If a shop is called “Southern Napa,” it’s all about wine, right? Guess again.

If you’re talking about the Southern Napa at 2304 Main Street in Daphne, I’m afraid you’d be wrong. But in this case, a wrong answer is a good thing. Let me explain.

Southern Napa is indeed a wine shop and a wine bar, with a fairly comprehensive selection of the world’s wines, but it also has at least 99 different craft beers — or will have them by May 10, when the shop’s owners will host their second annual 99 Bottles of Beer on the Lawn. This mega-event features not only beer, but also a 5-kilometer race to make you thirsty and music by Willie Sugarcapps to engage those senses not preoccupied by suds.

In the run-up to May 10, Southern Napa is featuring one new beer daily on its Facebook page and, of course, in the shop. So far, the list includes Lasso India Pale Ale from the Great Divide Brewing Company (an inviting mingling of hops, malt, and just a whiff of banana); Messiah Nut Brown Ale from the Schmaltz Brewing Company (“the beer you’ve been waiting for”); Spare Pair from the Blue Pants Brewery in Madison, Ala.; Sofie, a member of the Goose Island Vintage Ales series (a distinctively different Belgian-style saison); and even a Pear Cider from Spire Mountain — an award-winning line of ciders produced by the Fish Brewing Company (maker of the uber-quaffable Reel Ales line) in Olympia, Wash.

If the beer list is any indication, and I believe it is, 99 Bottles of Beer on the Lawn will rock. It will kill. It will do whatever the hippest word of 2014 is to be outstanding, outrageous and out of this world. The list already kills, and it’s only March — there’s a month-and-a-half more beer days to come! I’m truly jazzed about this event, and I am monitoring Facebook daily to see what’s next on the line-up. This will be an amazing chance to try new brews and find new favorites.

But to talk wine for a minute, I wouldn’t be doing my job if I didn’t mention Southern Napa’s wide selection of wines, not only from California, but also from France, Germany, Italy, Australia, New Zealand, Spain and Portugal, whew! One of my favorites is Seven Hills Cabernet Sauvignon, from the Seven Hills Winery in Washington state — a delicious, well-structured Cabernet from a small producer in the Columbia Valley, distributed by A&G Beverages.

You can buy wine to take home, or enjoy it at one of Southern Napa’s comfy seating areas. There is a by-the-glass tasting menu, or you can get a whole bottle — and you don’t have to go hungry because the kitchen whips up “Bistro Plates” to accompany your wine.

Want to try before you buy? Southern Napa can help there, too, with its “Wine Station” tasting machines. Some clever person probably got the idea from those record-store booths where you used to be able to listen to individual tracks before you bought an album (yes, I’m feeling seriously old at this moment), but Wine Stations dispense little samples to let you preview a bottle. You buy a card, insert it into the Wine Station, choose either a 1.5-, 3- or 6-ounce sample, and the machine serves it up.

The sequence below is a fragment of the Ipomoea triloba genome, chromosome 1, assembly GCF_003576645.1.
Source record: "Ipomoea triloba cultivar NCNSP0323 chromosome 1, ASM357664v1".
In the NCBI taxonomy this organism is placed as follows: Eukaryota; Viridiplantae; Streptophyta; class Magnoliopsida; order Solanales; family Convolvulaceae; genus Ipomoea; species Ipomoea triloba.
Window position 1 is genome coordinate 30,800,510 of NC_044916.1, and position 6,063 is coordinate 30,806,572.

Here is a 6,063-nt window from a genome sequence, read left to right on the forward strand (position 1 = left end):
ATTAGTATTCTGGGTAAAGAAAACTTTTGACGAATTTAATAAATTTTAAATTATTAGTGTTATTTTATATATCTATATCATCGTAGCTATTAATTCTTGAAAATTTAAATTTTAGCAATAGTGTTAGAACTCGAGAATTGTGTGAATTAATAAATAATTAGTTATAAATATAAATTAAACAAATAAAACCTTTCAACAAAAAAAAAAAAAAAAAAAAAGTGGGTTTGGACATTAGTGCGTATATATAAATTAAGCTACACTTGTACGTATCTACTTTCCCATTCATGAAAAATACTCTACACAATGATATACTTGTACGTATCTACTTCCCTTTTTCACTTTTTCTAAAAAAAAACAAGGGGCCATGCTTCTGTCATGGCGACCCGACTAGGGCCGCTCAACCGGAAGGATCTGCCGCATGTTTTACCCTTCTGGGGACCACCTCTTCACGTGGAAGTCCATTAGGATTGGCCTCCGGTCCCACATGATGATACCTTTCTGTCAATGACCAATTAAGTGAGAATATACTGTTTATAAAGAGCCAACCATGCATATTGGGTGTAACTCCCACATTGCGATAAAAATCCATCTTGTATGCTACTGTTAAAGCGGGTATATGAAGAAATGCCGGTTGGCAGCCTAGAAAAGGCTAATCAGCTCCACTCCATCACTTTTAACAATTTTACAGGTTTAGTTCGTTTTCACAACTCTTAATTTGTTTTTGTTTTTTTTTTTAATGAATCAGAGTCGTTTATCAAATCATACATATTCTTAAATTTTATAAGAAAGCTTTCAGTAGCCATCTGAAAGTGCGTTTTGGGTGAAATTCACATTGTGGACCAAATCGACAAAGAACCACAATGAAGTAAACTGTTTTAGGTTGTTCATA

If you need more help, just ask Carrie Cox — one of Southern Napa’s co-owners and a woman who knows her grapes. She will even pair wine with your own food, if you just bring it into the shop.

More Wiregrass, please!

One beer that sadly won’t be making an appearance on Southern Napa’s lawn is Wiregrass Post-Prohibition Ale, because it’s all gone! This collaborative effort involving Cigar City Brewing (Tampa), Folklore Brewing and Meadery (Dothan), and the MOOLA homebrew club was undertaken to commemorate Alabama’s legalization of home brewing last year, with the beer first appearing in October 2013.

It apparently really was a limited release (sold only in Alabama and at Cigar City’s tap room), because I can’t find any more, anywhere, apart from the three cans still in my fridge (and they’re not for sale).

If you were lucky enough to try Wiregrass, then you know it was a high-quality brew with exceptional balance between malt and hop flavors, and substantial body for an extra-pale ale. It started life as MOOLA’s recipe for a “pre-prohibition lager,” which the guys at Cigar City and Folklore brewed as an ale, adding a blend of New Zealand hops.

Wiregrass had many of the usual citrus notes contributed by hops, but also tasted of grass — fresh grass, new-mown grass, really nice — yes — grass. It was dry, but not ultra-dry like the sort of IPA that makes you thirstier than before you drank it. For me, it also had the faintest charcoal edge. I tried it with several different foods — both at home at the LoDa Bier Garten, where it was on tap — but ultimately I liked it best all by itself.

I’ve heard MOOLA is trying to persuade Cigar City to brew more Wiregrass — possibly a batch each May, the month in which Alabama’s homebrew law changed. I don’t know if they’ve been successful or not, but I’d like to add my voice and say “Cigar City, please, please brew more of this fine beer!” MOOLA, by the way, stands for the “Malty Orgasmics of Lower Alabama,” which I hope I can print in a family newspaper.

There’s an app for that (brewery)

Now, if you find yourself touring the United States and wondering if there’s anything to drink where you are, look no further than your smartphone. Three apps you should keep on a screen near you include: Brewery Map (“your pocket guide to breweries”) by Pintlabs, Beer Map by Free Beer Solutions, and Find Craft Beer by Micro Integration Services.

Each costs just 99 cents on an Android device. Gone are the days of wandering into strange bars and hoping to find palatable potables. Better drinking through technology. Cheers!